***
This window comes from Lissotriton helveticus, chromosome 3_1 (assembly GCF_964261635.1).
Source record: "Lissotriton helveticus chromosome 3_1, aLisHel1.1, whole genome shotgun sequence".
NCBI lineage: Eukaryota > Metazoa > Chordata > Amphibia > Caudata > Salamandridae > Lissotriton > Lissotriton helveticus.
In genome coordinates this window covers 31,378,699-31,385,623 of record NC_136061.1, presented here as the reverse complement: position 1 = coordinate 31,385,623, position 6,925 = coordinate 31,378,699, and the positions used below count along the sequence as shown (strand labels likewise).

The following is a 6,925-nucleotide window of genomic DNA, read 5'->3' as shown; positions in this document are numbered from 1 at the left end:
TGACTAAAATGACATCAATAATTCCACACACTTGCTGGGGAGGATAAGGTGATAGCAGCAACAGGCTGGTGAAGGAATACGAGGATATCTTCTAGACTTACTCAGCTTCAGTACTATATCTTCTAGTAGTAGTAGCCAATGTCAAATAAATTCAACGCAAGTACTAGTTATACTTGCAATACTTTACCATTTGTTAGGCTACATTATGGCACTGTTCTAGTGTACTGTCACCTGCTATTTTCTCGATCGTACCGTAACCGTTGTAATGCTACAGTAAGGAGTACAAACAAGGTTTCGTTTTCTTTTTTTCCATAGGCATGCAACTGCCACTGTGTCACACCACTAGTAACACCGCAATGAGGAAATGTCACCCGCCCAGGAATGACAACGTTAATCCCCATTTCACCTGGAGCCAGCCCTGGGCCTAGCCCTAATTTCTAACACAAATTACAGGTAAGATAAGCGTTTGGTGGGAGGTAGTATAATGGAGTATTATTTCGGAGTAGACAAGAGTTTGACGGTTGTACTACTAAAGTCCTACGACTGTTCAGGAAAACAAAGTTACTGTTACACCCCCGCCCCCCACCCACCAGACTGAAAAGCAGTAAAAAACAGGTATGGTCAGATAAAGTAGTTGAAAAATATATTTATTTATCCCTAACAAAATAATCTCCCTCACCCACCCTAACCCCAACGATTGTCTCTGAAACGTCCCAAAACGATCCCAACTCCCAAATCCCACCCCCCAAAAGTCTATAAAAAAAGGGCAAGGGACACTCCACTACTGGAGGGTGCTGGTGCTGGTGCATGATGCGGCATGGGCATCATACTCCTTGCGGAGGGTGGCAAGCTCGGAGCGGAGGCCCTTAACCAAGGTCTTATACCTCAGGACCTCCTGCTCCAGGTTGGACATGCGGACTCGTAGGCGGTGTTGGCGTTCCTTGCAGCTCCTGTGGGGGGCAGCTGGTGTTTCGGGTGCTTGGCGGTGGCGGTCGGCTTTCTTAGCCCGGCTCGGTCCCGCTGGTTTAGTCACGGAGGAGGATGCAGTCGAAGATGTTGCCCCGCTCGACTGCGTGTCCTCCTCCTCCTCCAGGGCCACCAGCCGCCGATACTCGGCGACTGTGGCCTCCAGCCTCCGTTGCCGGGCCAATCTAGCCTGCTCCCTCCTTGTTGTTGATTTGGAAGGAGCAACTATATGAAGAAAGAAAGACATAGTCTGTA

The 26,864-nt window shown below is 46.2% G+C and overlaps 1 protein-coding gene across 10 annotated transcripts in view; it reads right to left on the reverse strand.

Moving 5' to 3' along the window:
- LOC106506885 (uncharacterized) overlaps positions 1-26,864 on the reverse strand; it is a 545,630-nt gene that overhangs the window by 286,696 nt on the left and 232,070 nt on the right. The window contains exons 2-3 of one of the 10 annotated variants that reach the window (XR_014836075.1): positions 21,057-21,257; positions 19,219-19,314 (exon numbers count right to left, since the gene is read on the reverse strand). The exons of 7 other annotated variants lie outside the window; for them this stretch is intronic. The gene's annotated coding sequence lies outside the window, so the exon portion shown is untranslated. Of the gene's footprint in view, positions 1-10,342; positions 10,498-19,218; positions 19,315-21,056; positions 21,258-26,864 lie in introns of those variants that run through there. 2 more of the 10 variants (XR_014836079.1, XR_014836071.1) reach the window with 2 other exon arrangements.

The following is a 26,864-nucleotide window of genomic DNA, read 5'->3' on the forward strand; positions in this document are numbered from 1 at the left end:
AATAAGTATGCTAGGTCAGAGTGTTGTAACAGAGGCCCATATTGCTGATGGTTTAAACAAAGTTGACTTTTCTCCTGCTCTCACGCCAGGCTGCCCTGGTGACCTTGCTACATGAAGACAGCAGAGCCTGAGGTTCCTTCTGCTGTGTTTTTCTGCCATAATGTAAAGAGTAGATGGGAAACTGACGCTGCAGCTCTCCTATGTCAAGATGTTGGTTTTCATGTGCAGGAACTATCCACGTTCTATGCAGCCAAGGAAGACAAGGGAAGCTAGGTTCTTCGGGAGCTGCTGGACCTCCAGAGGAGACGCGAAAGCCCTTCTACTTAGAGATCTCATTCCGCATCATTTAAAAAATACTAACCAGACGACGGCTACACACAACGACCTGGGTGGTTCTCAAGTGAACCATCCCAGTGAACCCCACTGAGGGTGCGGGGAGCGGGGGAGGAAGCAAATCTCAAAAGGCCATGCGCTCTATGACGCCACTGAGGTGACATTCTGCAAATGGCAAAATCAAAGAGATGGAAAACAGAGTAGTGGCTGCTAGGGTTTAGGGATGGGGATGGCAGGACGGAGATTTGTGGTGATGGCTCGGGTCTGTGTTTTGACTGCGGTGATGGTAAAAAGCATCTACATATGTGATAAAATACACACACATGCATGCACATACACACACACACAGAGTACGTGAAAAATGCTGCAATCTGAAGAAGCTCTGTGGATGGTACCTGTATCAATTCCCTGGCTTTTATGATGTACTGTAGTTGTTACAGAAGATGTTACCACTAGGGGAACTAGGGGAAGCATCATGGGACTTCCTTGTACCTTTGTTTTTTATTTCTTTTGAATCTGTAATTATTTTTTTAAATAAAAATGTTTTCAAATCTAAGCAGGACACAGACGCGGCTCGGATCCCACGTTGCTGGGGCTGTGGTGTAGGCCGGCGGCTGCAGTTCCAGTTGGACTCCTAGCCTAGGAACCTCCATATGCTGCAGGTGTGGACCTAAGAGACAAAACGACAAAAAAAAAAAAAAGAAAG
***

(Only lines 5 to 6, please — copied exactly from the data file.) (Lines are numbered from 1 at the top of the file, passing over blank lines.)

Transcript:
The following is a 6,925-nucleotide window of genomic DNA, read 5'->3' as shown; positions in this document are numbered from 1 at the left end:
TGACTAAAATGACATCAATAATTCCACACACTTGCTGGGGAGGATAAGGTGATAGCAGCAACAGGCTGGTGAAGGAATACGAGGATATCTTCTAGACTTACTCAGCTTCAGTACTATATCTTCTAGTAGTAGTAGCCAATGTCAAATAAATTCAACGCAAGTACTAGTTATACTTGCAATACTTTACCATTTGTTAGGCTACATTATGGCACTGTTCTAGTGTACTGTCACCTGCTATTTTCTCGATCGTACCGTAACCGTTGTAATGCTACAGTAAGGAGTACAAACAAGGTTTCGTTTTCTTTTTTTCCATAGGCATGCAACTGCCACTGTGTCACACCACTAGTAACACCGCAATGAGGAAATGTCACCCGCCCAGGAATGACAACGTTAATCCCCATTTCACCTGGAGCCAGCCCTGGGCCTAGCCCTAATTTCTAACACAAATTACAGGTAAGATAAGCGTTTGGTGGGAGGTAGTATAATGGAGTATTATTTCGGAGTAGACAAGAGTTTGACGGTTGTACTACTAAAGTCCTACGACTGTTCAGGAAAACAAAGTTACTGTTACACCCCCGCCCCCCACCCACCAGACTGAAAAGCAGTAAAAAACAGGTATGGTCAGATAAAGTAGTTGAAAAATATATTTATTTATCCCTAACAAAATAATCTCCCTCACCCACCCTAACCCCAACGATTGTCTCTGAAACGTCCCAAAACGATCCCAACTCCCAAATCCCACCCCCCAAAAGTCTATAAAAAAAGGGCAAGGGACACTCCACTACTGGAGGGTGCTGGTGCTGGTGCATGATGCGGCATGGGCATCATACTCCTTGCGGAGGGTGGCAAGCTCGGAGCGGAGGCCCTTAACCAAGGTCTTATACCTCAGGACCTCCTGCTCCAGGTTGGACATGCGGACTCGTAGGCGGTGTTGGCGTTCCTTGCAGCTCCTGTGGGGGGCAGCTGGTGTTTCGGGTGCTTGGCGGTGGCGGTCGGCTTTCTTAGCCCGGCTCGGTCCCGCTGGTTTAGTCACGGAGGAGGATGCAGTCGAAGATGTTGCCCCGCTCGACTGCGTGTCCTCCTCCTCCTCCAGGGCCACCAGCCGCCGATACTCGGCGACTGTGGCCTCCAGCCTCCGTTGCCGGGCCAATCTAGCCTGCTCCCTCCTTGTTGTTGATTTGGAAGGAGCAACTATATGAAGAAAGAAAGACATAGTCTGTA